This collaboration is managed by CCHMC's Center for Technology Commercialization and BGU's technology commercialization company, BGN Technologies, Ltd. Cincinnati-based seed-stage investor CincyTech and Israel-based Ridgeback Business Development, Ltd. helped evaluate the projects. The CCHMC-BGU collaborative will seek new ideas and solutions for pediatric-specific medical devices from experts at both institutions for its next round of funding starting in January 2013.


'/>"/>

Contact: Andrew Lavin
andrewlavin@alavin.com
516-944-4486
American Associates, Ben-Gurion University of the Negev
Source:Eurekalert

Related medicine news :

1. Non-invasive treatment for children with obstructive sleep apnea suggested by Ben-Gurion University study
2. Lauren Sciences LLCs research team at Ben-Gurion University awarded Campbell Foundation grant to develop a V-Smart therapeutic for neuro-HIV
3. New Facebook app to detect pedophiles and criminals developed by Ben-Gurion U. researchers
4. Viewing terrorist attacks on TV increases pain intensity -- Ben-Gurion U. researchers
5. Ben-Gurion U. researchers successfully test solar desalination system for arid land agriculture
6. Ben-Gurion U. and Cincinnati Childrens Hospital to develop pediatric-specific medical technologies
7. University of Cincinnati leads first trial on steroid and CNI withdrawal post-transplant
8. Cincinnati and Boston Childrens Hospitals receive an NIH Autism Center of Excellence Grant
9. Midwest regenerative medicine symposium to be held in Cincinnati
10. University of Cincinnati researchers win $3.7M grant from US Department of Defense
11. Children with chronic conditions increasingly use available resources in childrens hospitals
Post Your Comments:
*Name:
*Comment:
*Email:
(Date:1/19/2017)... , ... January 19, 2017 , ... ... a medical capacity this year. Drs. Alexander Paziotopoulos, Andrew Petersen and Trish Henrie-Barrus ... condensed version of the clinic’s leading recovery program. , “We know it’s ...
(Date:1/19/2017)... ... January 19, 2017 , ... Bio-Optronics Inc. is ... modern CTMS workflow designed to seamlessly integrate and streamline the way researchers prepare ... single page, maximizing usability and improving efficiency significantly for users – a first ...
(Date:1/19/2017)... ... January 19, 2017 , ... ... panel system. , The Tranquility privacy panel system was designed to deliver ... Tranquility panels help reduce noise and provide the visual privacy required to maintain ...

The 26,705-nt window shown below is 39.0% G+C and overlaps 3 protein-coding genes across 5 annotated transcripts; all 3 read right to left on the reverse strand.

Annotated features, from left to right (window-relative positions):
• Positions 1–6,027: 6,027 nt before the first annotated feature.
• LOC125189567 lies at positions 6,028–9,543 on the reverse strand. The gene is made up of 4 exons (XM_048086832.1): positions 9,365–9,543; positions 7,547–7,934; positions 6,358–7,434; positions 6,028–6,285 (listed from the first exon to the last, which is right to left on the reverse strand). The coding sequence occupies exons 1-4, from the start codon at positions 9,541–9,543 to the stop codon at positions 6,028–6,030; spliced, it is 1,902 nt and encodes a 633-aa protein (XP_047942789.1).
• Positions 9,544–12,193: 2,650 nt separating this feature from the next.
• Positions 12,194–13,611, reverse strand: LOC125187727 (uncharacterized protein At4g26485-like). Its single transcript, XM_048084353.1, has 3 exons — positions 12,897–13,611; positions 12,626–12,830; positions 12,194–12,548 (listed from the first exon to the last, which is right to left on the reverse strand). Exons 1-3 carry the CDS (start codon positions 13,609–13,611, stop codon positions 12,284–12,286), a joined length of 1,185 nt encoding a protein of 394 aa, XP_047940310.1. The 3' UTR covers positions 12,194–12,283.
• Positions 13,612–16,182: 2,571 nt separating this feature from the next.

(Date:1/19/2017)... ... 19, 2017 , ... Rountree Brady Insurance Agency, a Savannah ... eastern Georgia, is embarking on a charity effort to raise awareness and gather ... every year than anything else, yet risk factors associated with heart disease are ...
(Date:1/19/2017)... ... 2017 , ... Attorney Robert “RC” Pate , founder of The Law ... Triumph Over Kid Cancer foundation. Each year, 175,000 children are diagnosed with pediatric cancers. ... the effect of the critical funding gap for research into pediatric cancer research. From ...
Breaking Medicine News(10 mins):
(Date:1/19/2017)... January 18, 2017 , , Marks E-QURE ... distribution agreement, following similar agreements in Israel ... Wound care is $2 5 billion ... E-QURE Corp. (OTCQB: EQUR), a leader in medical devices for the treatment of ... Médica Equipos Médicos S.A.S. (TeckMedica) in Colombia for the ...
(Date:1/19/2017)... 18, 2017   Synthetic Biologics, Inc. ... therapeutics designed to preserve the microbiome to protect ... plans to initiate a Phase 2b/3 adaptive pivotal ... lovastatin lactone designed to reduce methane production by ... gut to treat the underlying cause of irritable ...
(Date:1/18/2017)... PAUL, Minn. , Jan. 18, 2017 /PRNewswire-USNewswire/ ... developer of medical devices using neuroblocking technology to ... today announced the pricing of an underwritten public ... million, prior to deducting underwriting discounts and commissions ... The offering is comprised of Class A Units, ...
Breaking Medicine Technology: